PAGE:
Acute accent, as Rog would put it

A friend called in this morning.  She and her husband live most of the time in New Zealand – their daughter and her then boyfriend took a trip round the world and ended up there, where they now live, married, with their three daughters.  Sandra and Graham loved it so much that they spent more and more time there; a couple of years ago their respective mothers died and now they live there and visit here, rather than the other way round.  The Sage and Graham are great friends and still have long conversations on the phone.  Graham always used to help on sale nights, showing the china (holding each lot up as it’s auctioned) and giving it out to the buyers once they’ve paid.  Alex does this now.

Anyway, Sandra will be leaving again in another ten days – the Sage has promised to drop a catalogue in to her in a week’s time when they are back from the printer but I won’t see her for a couple of years, probably.  She’s become very integrated into New Zealand life, even having gained the accent.

It’s funny, isn’t it, how some people adapt their accent to where they are living and others never do.  I wonder if there’s a connection with how good you are at picking up other languages?  Or maybe it’s if you are, in the rather old-fashioned phrase, a people person.  Sandra spends a lot of time with her granddaughters and they were born in NZ.  It’s natural that she should adapt her speaking to theirs, in the circumstances (that she’s living in their country, I mean).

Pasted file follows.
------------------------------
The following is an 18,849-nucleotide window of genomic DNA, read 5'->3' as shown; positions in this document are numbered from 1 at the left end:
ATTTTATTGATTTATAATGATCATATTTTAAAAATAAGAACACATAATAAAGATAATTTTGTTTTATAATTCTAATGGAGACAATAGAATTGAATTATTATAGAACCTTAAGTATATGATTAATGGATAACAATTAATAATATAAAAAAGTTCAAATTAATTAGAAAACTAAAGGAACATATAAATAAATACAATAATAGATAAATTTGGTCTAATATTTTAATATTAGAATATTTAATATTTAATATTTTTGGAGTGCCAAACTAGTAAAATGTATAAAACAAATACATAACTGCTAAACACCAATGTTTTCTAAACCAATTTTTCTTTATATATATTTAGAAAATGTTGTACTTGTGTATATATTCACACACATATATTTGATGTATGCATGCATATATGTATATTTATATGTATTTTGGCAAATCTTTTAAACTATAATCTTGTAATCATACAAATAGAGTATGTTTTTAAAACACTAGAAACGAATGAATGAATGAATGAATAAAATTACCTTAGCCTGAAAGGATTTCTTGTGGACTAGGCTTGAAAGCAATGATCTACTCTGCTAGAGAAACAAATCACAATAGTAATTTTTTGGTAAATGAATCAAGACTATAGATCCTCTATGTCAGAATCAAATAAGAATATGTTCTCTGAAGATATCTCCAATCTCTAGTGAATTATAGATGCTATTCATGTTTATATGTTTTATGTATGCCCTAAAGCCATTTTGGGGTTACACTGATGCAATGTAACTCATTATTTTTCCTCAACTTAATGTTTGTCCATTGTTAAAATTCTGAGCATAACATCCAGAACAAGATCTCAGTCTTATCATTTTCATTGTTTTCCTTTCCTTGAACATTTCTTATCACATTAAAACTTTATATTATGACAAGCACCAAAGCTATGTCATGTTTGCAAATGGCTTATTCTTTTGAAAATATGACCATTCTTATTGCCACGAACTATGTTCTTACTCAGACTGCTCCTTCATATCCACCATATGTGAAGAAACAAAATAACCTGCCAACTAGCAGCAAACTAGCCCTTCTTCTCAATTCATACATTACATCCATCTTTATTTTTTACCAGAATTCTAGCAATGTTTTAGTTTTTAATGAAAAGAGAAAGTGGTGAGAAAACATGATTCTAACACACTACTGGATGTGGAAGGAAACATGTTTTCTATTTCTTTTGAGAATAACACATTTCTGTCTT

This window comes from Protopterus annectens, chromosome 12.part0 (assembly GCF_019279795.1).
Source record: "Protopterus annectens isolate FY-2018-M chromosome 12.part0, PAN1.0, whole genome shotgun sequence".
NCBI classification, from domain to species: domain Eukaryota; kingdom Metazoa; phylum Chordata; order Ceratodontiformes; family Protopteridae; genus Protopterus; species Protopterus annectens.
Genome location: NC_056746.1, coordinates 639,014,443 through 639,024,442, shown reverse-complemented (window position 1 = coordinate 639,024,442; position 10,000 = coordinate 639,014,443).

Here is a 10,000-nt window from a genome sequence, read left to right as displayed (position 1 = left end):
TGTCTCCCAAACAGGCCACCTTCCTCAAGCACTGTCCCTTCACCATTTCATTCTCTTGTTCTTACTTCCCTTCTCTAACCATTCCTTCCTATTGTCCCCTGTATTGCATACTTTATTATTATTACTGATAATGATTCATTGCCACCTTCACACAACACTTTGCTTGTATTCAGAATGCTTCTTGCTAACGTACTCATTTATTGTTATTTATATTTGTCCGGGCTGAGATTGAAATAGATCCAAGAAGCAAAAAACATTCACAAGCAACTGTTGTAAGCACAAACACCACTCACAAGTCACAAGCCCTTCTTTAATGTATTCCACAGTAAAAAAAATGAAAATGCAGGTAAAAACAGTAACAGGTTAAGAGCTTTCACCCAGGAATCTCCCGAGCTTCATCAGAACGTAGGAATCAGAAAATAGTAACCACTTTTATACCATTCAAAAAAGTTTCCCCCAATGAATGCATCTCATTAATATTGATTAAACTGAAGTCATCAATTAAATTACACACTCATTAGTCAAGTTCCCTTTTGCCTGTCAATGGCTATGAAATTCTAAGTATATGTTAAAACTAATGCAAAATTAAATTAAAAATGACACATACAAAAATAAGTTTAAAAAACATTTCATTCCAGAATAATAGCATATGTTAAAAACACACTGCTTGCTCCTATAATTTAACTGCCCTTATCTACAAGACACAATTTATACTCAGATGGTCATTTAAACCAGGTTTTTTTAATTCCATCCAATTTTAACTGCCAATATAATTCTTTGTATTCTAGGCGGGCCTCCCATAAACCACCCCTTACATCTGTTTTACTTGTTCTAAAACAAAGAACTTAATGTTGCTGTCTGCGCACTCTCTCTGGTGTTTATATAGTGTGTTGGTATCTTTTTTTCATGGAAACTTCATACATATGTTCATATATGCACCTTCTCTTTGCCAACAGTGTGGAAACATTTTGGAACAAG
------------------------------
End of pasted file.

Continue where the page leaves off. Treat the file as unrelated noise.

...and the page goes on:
16 comments on “Acute accent, as Rog would put it

  1. julie

    I have read somewhere that there are people from certain places that are more likely to pick up accents. Don’t ask me where I got this idea, because I can’t remember to save mny life, but I am definitely one of those people. I have mostly lost any trace of Southern drawl, unless I’m talking to somebody there, or drinking. Ditto my old Chicago accent.

  2. savannah

    bits and pieces have slipped into conversation, but i’m still a california girl here most of the time, but surprisingly when i’m out in los angeles, everyone picks up on the southern sound…go figure xoxoxox

  3. allotmentqueen

    Because of my dad’s job we moved around a lot during my childhood. I went to 4 primary schools and 2 secondary schools, and so as not to appear “the new girl” for long I adopted whatever the local accent was. By the time my second sister was born we lived for a relatively long time (for her age 5-10) in Surrey and she has retained her Surrey accent ever since, which as we then moved to Cheshire was quite noticeable amongst them oop norf.
    I’ve always subconsciously adapted my accent to blend in, and also as you say because I’m a people person and find it easy to chat and make others at their ease. Occasionally, however, I’ve had to be careful with slightly touchy people with strong accents that they don’t think I’m taking the piss.

  4. wendy